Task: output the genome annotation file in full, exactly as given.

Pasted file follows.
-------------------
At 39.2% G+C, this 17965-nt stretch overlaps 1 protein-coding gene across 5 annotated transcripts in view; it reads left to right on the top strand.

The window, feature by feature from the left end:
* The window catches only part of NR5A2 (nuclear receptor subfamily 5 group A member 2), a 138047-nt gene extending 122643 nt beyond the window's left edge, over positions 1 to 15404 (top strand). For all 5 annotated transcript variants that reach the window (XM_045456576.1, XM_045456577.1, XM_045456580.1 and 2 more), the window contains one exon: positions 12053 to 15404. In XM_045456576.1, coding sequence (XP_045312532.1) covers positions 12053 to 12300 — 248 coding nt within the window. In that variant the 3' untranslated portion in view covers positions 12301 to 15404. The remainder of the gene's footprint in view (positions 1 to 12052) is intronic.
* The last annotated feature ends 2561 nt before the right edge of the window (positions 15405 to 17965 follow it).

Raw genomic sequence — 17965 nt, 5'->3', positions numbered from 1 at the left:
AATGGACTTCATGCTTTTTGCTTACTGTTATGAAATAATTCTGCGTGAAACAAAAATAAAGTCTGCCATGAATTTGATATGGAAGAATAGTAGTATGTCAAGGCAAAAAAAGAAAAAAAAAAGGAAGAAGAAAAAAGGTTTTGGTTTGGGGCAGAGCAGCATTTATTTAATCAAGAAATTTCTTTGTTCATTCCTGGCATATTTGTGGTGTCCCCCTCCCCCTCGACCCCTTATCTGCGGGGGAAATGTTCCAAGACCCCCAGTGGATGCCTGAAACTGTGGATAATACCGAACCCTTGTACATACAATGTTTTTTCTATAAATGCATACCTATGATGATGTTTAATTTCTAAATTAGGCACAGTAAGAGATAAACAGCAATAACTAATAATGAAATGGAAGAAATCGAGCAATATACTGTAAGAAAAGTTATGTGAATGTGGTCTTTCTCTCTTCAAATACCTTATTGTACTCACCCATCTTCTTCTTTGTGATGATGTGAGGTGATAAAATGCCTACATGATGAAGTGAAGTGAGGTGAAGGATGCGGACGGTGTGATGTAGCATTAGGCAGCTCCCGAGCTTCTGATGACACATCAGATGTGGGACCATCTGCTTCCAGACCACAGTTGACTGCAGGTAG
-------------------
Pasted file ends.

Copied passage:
At 39.2% G+C, this 17965-nt stretch overlaps 1 protein-coding gene across 5 annotated transcripts in view; it reads left to right on the top strand.

The window, feature by feature from the left end:
* The window catches only part of NR5A2 (nuclear receptor subfamily 5 group A member 2), a 138047-nt gene extending 122643 nt beyond the window's left edge, over positions 1 to 15404 (top strand). For all 5 annotated transcript variants that reach the window (XM_045456576.1, XM_045456577.1, XM_045456580.1 and 2 more), the window contains one exon: positions 12053 to 15404. In XM_045456576.1, coding sequence (XP_045312532.1) covers positions 12053 to 12300 — 248 coding nt within the window. In that variant the 3' untranslated portion in view covers positions 12301 to 15404. The remainder of the gene's footprint in view (positions 1 to 12052) is intronic.
* The last annotated feature ends 2561 nt before the right edge of the window (positions 15405 to 17965 follow it).

Raw genomic sequence — 17965 nt, 5'->3', positions numbered from 1 at the left:
AATGGACTTCATGCTTTTTGCTTACTGTTATGAAATAATTCTGCGTGAAACAAAAATAAAGTCTGCCATGAATTTGATATGGAAGAATAGTAGTATGTCAAGGCAAAAAAAGAAAAAAAAAAGGAAGAAGAAAAAAGGTTTTGGTTTGGGGCAGAGCAGCATTTATTTAATCAAGAAATTTCTTTGTTCATTCCTGGCATATTTGTGGTGTCCCCCTCCCCCTCGACCCCTTATCTGCGGGGGAAATGTTCCAAGACCCCCAGTGGATGCCTGAAACTGTGGATAATACCGAACCCTTGTACATACAATGTTTTTTCTATAAATGCATACCTATGATGATGTTTAATTTCTAAATTAGGCACAGTAAGAGATAAACAGCAATAACTAATAATGAAATGGAAGAAATCGAGCAATATACTGTAAGAAAAGTTATGTGAATGTGGTCTTTCTCTCTTCAAATACCTTATTGTACTCACCCATCTTCTTCTTTGTGATGATGTGAGGTGATAAAATGCCTACATGATGAAGTGAAGTGAGGTGAAGGATGCGGACGGTGTGATGTAGCATTAGGCAGCTCCCGAGCTTCTGATGACACATCAGATGTGGGACCATCTGCTTCCAGACCACAGTTGACTGCAGGTAG